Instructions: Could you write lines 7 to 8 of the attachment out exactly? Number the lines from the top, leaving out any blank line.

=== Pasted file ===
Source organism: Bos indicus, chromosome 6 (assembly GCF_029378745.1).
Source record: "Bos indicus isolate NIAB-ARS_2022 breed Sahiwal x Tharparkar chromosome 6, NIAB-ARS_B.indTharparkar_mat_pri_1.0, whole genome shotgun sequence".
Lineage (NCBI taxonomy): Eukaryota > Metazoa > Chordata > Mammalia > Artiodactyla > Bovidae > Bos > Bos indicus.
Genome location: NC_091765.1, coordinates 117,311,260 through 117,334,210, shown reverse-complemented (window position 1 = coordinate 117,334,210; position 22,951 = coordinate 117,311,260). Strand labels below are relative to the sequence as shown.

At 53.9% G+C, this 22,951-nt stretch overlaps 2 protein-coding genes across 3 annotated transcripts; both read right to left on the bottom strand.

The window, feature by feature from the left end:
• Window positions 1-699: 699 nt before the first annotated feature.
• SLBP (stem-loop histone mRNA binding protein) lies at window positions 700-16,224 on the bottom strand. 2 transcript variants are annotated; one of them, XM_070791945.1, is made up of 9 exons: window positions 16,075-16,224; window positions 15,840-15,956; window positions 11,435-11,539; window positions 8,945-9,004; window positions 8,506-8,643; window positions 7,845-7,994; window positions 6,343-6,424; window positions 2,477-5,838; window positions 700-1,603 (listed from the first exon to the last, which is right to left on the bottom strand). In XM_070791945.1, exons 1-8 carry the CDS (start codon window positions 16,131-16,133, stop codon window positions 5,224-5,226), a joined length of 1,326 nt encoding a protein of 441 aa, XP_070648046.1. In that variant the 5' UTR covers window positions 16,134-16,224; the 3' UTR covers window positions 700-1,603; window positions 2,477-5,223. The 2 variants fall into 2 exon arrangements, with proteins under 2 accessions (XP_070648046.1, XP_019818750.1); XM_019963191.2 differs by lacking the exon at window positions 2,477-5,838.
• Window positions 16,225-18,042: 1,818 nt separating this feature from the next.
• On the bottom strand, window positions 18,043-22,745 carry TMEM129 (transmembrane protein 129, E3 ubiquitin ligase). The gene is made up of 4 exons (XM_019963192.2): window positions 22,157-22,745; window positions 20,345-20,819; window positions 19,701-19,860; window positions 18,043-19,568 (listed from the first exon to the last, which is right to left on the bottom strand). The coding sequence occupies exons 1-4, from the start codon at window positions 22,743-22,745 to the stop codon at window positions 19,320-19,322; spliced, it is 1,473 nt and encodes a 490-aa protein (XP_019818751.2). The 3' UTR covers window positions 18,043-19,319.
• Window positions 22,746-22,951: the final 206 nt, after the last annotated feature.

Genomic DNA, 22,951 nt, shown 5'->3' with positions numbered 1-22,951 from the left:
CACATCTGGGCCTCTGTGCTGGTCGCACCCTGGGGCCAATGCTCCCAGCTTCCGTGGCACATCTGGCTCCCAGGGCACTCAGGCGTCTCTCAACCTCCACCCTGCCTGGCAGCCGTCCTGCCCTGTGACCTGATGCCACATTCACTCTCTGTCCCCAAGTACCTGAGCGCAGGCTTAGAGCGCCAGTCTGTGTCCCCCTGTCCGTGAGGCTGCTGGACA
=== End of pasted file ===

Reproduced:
• Window positions 1-699: 699 nt before the first annotated feature.
• SLBP (stem-loop histone mRNA binding protein) lies at window positions 700-16,224 on the bottom strand. 2 transcript variants are annotated; one of them, XM_070791945.1, is made up of 9 exons: window positions 16,075-16,224; window positions 15,840-15,956; window positions 11,435-11,539; window positions 8,945-9,004; window positions 8,506-8,643; window positions 7,845-7,994; window positions 6,343-6,424; window positions 2,477-5,838; window positions 700-1,603 (listed from the first exon to the last, which is right to left on the bottom strand). In XM_070791945.1, exons 1-8 carry the CDS (start codon window positions 16,131-16,133, stop codon window positions 5,224-5,226), a joined length of 1,326 nt encoding a protein of 441 aa, XP_070648046.1. In that variant the 5' UTR covers window positions 16,134-16,224; the 3' UTR covers window positions 700-1,603; window positions 2,477-5,223. The 2 variants fall into 2 exon arrangements, with proteins under 2 accessions (XP_070648046.1, XP_019818750.1); XM_019963191.2 differs by lacking the exon at window positions 2,477-5,838.